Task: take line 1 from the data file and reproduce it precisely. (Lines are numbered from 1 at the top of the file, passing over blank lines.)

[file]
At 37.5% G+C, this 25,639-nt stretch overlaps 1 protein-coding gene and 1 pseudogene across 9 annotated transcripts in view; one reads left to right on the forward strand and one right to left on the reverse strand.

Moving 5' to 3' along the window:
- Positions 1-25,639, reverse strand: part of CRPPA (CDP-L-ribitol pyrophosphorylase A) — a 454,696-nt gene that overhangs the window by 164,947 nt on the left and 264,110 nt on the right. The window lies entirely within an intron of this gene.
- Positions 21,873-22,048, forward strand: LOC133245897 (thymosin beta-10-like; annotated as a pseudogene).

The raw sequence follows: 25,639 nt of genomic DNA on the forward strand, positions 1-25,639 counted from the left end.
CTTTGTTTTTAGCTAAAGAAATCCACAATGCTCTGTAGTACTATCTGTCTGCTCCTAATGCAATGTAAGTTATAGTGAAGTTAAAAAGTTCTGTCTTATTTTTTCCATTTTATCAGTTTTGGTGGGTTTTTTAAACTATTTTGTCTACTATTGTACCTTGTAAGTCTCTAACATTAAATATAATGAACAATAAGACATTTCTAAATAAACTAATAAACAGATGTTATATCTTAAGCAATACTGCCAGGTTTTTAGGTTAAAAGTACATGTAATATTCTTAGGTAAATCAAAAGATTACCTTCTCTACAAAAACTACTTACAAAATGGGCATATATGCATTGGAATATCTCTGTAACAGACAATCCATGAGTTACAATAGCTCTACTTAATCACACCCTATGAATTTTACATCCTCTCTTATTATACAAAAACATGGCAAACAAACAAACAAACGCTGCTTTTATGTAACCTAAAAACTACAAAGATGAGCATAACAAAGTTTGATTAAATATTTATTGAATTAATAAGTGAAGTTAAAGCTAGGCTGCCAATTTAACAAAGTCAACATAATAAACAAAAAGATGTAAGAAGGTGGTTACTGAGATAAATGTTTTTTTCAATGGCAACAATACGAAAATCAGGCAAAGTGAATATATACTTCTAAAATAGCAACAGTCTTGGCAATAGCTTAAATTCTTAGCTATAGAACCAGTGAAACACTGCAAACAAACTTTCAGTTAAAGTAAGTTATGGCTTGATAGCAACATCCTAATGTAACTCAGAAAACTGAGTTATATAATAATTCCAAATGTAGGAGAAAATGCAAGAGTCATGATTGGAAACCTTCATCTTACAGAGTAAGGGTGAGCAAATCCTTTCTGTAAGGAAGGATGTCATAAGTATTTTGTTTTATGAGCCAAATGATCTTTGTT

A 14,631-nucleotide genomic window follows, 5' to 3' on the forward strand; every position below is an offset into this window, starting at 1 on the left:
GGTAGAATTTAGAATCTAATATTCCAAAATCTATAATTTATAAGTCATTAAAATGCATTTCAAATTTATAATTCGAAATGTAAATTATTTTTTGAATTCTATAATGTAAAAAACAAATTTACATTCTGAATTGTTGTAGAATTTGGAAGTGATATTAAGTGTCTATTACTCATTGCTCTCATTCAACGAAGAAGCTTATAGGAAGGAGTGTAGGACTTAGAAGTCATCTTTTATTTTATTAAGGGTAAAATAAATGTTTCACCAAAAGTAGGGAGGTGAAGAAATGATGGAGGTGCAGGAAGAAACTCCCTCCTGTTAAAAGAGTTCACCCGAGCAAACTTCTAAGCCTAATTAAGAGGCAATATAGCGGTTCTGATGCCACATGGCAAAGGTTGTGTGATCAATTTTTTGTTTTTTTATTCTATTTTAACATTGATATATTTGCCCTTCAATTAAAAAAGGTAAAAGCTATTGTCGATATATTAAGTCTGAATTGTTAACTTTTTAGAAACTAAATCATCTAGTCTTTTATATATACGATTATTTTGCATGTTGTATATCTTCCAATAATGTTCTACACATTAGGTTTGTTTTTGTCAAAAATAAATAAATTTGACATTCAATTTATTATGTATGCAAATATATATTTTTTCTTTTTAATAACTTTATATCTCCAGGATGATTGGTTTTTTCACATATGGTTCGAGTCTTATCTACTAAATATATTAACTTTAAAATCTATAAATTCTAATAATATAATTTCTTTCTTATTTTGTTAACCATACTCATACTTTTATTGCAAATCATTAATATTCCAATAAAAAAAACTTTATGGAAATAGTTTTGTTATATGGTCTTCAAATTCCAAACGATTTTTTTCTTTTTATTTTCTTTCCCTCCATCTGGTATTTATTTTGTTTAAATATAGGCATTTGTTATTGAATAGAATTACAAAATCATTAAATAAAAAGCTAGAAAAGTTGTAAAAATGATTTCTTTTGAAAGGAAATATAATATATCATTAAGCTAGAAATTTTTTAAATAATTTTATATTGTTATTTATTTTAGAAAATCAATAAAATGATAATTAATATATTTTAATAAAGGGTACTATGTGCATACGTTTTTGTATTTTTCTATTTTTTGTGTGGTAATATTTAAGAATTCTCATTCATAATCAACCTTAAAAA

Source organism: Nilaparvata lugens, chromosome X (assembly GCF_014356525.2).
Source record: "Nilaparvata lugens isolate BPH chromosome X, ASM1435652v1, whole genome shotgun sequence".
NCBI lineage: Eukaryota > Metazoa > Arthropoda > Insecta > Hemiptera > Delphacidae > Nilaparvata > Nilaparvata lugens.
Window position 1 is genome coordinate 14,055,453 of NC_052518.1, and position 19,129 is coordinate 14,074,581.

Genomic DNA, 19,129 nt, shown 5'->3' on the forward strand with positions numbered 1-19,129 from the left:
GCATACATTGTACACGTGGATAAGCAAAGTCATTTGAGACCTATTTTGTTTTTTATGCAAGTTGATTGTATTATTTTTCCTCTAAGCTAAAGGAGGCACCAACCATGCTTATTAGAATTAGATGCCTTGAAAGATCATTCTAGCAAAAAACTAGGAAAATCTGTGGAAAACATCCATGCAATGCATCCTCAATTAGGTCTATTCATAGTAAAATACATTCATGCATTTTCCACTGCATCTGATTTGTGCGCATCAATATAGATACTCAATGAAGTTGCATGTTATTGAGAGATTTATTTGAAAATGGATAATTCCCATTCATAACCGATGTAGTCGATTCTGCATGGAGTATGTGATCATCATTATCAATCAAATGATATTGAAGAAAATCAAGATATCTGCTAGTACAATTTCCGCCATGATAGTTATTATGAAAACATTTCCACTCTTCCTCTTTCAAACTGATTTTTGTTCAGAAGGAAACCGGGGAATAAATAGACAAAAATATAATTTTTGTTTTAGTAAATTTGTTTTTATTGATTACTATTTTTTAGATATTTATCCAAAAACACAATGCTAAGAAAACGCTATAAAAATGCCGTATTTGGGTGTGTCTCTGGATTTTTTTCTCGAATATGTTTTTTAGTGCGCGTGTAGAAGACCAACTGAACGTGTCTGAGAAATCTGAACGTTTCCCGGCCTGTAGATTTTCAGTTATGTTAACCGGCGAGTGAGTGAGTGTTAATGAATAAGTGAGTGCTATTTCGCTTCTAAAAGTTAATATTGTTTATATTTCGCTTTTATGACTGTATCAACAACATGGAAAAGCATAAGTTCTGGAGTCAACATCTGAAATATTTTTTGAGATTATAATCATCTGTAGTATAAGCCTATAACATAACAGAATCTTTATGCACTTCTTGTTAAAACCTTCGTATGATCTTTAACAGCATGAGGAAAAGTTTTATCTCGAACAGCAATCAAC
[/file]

At 37.5% G+C, this 25,639-nt stretch overlaps 1 protein-coding gene and 1 pseudogene across 9 annotated transcripts in view; one reads left to right on the forward strand and one right to left on the reverse strand.